The cast

Afterwards, we took pictures with the poster cut out and I bought the Korean soundtrack, which I still cannot understand but I am hoping will magically infuse Korean into my head. All it's accomplished so far is me getting Korean Abba songs stuck in my head, but I still don't know what I'm singing.

We took pictures of the theater from the outside, which looked awesome:

hung out at a cafe for a bit and headed home. As we were waiting for the subway, a man comes up to Elaine and I and says, "blah blah blah blah" which turned out to be "You where nationality?" Then we answered "America" and he said "During Korean War, America come. Three Eight One One One America die. Thank you America" and walked off. I was actually rather surprised. It was a nice change from the leering and the staring. Not that I had anything to do with America during the Korean War.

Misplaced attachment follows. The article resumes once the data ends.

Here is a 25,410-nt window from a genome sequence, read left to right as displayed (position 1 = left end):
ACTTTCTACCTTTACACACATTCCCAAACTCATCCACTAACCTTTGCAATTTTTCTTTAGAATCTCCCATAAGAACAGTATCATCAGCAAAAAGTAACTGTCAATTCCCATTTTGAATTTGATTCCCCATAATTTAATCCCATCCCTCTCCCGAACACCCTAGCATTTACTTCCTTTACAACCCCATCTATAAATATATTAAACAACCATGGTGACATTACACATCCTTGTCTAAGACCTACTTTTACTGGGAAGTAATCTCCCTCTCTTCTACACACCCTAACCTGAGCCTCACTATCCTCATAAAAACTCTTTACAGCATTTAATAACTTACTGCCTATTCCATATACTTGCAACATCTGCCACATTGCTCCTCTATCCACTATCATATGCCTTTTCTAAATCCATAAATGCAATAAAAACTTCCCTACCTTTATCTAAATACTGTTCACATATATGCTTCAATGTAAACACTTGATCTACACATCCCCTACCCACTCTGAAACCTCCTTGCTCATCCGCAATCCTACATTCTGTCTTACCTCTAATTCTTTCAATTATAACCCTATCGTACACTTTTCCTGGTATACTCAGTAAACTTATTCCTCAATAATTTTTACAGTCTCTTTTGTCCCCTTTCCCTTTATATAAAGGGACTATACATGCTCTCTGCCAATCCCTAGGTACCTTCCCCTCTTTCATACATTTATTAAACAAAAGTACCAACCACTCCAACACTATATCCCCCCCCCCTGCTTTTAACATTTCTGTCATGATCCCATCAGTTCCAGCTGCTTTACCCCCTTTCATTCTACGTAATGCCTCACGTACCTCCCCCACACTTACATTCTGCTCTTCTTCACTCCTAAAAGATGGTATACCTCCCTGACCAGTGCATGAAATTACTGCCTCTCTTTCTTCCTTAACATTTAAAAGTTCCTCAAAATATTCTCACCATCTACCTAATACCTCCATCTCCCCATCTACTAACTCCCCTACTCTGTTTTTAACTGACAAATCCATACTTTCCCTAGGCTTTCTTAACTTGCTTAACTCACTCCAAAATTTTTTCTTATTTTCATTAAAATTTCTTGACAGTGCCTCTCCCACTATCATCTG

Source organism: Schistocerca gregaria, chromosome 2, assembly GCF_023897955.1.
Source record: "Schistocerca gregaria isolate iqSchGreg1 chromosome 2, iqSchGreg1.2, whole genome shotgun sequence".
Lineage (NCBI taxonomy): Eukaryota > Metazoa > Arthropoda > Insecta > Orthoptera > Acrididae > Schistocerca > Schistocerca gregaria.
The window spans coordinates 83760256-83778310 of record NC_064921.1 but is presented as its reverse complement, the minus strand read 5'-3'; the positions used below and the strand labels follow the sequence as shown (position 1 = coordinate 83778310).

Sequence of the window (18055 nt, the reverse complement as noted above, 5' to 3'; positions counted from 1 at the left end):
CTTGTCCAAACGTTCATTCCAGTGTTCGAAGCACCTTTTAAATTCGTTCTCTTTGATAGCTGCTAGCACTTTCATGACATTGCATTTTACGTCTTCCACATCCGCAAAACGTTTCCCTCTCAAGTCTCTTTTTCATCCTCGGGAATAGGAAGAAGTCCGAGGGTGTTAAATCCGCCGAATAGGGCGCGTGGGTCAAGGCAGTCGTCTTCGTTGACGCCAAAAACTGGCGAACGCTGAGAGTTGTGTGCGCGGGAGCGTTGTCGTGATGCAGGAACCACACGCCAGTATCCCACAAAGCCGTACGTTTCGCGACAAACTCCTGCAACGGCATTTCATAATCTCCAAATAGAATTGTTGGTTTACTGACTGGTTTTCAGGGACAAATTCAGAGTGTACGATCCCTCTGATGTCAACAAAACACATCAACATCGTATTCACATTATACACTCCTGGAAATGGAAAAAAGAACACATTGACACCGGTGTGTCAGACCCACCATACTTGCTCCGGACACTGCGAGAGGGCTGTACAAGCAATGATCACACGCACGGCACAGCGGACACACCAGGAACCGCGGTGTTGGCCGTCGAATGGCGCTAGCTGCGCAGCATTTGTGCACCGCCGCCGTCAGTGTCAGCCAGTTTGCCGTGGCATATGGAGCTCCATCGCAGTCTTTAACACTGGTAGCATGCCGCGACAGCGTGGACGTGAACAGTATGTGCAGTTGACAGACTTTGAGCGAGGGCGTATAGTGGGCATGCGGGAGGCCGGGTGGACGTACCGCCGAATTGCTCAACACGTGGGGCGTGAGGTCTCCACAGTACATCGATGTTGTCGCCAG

And my post shall end here. Next up, I will write some students stories, I'll write about the international Art Festival from the day after Mamma Mia and my first trip out of Seoul!

1 comment:

  1. Just gotta say: One of your best posts. I also really, really like the pictures with the cut-out figures. Brilliance, I say!